Wednesday, 27 May 2020 18:30

Playing by different rules

Chilean law firm Lawgic Abogados launched earlier this year, founded by a team of partners with ample experience in environmental laws, natural resources, mining and water.

Sebastián Del Campo of LawgicHaving carried out market research and identified the needs of their potential clients, Lawgic's launch came at a complicated time for Chile. Anti-government protests broke out late last year, which decried rising living costs, and which were violently repressed by security forces. And then came the COVID-19 pandemic.

“Chileans went out onto the streets of the capital to protest a rise in subway fares, and which resulted in violence,” one of the firm’s founding partners, Felipe Meneses (pictured, bottom left), and who is a former director of law firm Carey’s environmental practice, says.

“The fare hike was small, but for a time the political situation had been at boiling point, then on October 18 the people were in the streets burning everything, the conflict died down a little, and then the coronavirus hit us,” he says. “It’s been fortunate for President Sebastián Piñera,” Felipe adds, in the sense that the ensuing lockdown served to quell the protests.

“But we don’t know what’s going to happen next.”

“Now comes the second half of the film,” founding partner Sebastián del Campo (pictured, top) says.

“I think we’ll have a time of political and social instability in Chile.” The country is now facing a series of economic challenges, as the copper industry struggles to overcome a drop in the price of the metal due to over-supply, and political uncertainty.

Piñera’s government had pledged to hold a referendum in April on a new constitution, one of the protesters’ demands, but that has now been postponed until October as a result of the pandemic, and the government hinted in April that the referendum may have to be delayed again.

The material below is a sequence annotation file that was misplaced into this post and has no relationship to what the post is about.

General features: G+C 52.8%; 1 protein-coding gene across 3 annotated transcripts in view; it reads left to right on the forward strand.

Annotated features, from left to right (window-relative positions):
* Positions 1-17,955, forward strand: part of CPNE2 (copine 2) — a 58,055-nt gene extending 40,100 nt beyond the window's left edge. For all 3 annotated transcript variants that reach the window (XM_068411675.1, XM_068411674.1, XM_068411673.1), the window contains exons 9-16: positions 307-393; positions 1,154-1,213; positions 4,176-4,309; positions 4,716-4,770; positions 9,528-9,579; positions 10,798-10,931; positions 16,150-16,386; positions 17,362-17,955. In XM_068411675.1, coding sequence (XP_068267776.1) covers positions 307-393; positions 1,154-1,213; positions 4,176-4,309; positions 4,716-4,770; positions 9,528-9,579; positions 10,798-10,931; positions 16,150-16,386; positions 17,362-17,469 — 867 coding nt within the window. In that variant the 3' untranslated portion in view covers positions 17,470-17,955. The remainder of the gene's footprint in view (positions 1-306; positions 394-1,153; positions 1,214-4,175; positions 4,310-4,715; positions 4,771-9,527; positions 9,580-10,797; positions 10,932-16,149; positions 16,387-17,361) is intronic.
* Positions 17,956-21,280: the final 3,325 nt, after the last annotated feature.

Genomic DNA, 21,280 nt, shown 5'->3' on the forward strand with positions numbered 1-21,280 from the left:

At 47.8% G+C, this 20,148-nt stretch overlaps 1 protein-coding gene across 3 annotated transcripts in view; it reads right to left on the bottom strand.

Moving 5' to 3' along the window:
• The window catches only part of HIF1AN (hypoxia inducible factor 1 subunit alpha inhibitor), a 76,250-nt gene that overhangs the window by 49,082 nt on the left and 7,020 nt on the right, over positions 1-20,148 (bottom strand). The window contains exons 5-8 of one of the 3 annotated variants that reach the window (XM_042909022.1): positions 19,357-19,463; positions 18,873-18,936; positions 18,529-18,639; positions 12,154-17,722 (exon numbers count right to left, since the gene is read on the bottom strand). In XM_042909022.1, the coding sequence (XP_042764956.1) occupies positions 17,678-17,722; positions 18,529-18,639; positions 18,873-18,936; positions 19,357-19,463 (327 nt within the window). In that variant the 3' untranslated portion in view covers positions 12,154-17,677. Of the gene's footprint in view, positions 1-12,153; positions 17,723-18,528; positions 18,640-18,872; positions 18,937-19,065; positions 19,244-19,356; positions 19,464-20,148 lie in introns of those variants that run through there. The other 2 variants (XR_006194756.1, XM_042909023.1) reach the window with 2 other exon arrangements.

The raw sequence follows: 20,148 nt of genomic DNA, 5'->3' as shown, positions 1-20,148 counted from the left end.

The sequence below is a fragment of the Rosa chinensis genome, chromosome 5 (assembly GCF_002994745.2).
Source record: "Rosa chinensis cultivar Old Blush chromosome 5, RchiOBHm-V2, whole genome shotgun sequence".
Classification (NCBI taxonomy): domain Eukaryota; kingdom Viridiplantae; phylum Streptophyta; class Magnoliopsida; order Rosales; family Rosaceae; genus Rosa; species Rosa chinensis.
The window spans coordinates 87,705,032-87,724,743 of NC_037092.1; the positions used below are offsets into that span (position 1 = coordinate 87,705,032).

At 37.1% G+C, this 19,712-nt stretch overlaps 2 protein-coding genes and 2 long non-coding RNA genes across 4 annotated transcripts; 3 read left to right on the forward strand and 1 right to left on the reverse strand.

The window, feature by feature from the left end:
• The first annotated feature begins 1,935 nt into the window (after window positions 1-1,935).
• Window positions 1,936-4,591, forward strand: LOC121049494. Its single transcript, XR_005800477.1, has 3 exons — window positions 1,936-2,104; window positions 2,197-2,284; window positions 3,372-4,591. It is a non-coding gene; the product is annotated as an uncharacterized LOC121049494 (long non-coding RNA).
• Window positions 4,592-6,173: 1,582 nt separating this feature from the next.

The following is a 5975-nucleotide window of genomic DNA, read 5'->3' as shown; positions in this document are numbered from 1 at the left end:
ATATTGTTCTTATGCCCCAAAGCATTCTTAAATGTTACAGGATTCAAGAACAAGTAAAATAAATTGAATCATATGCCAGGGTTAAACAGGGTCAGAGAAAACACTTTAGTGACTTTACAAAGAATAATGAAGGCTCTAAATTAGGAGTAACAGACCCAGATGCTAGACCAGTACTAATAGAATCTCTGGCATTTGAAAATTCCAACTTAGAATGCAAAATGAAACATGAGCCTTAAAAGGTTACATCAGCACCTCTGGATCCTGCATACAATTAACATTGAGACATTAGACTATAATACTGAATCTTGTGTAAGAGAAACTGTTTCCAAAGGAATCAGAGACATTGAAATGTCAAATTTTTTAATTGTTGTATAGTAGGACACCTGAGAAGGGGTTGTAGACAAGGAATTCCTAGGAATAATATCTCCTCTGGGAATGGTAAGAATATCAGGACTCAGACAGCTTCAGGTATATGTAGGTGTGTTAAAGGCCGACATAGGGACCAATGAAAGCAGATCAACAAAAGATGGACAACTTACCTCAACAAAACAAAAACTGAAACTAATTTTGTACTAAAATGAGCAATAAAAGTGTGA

“We’ll see a global economic crisis, and not only in Chile, and people will have to rethink their priorities, so it may be that people don’t go out and protest if they have nothing in their pockets, as their priorities will be different,” Felipe says.

Felipe Meneses of LawgicChile began to reopen its economy on May 1, with some shopping malls reopening, a move strongly criticized by the health ministry and several trade unions, one describing the decision as “criminally irresponsible”.

The government had planned to introduce ‘virus-free’ certificates to issue to citizens who have recovered from Covid-19, but which was criticised after the World Health Organization affirmed that recovery from the virus does not guarantee future immunity to it.

Health minister Jaime Mañalich announced on May 10 that the plan would be suspended, given that non-carriers of the certificate could suffer discrimination. The gradual reopening of Chile's economy has resulted in a resurgence of cases of COVID-19 however, and Santiago came under obligatory lockdown in early May in a move to contain the continued spread of the virus.


“In the case of Chile, the market is small, with just 17 million people, but it’s also a very sophisticated market in the context of Latin America, with high per capita income levels, and the economy has been flourishing since the 1990s,” Felipe says. “And the Chilean legal market is sophisticated and competitive, as a country of natural resources with large amounts of foreign investment, and we are accustomed to working across jurisdictions.” “We spent a long time at Carey, and where we became very specialised in water laws and natural resources, and we have brought that experience to Lawgic,” he says.

“We wanted to differentiate ourselves from the big firms and do something different, and play by different rules,” Sebastián says.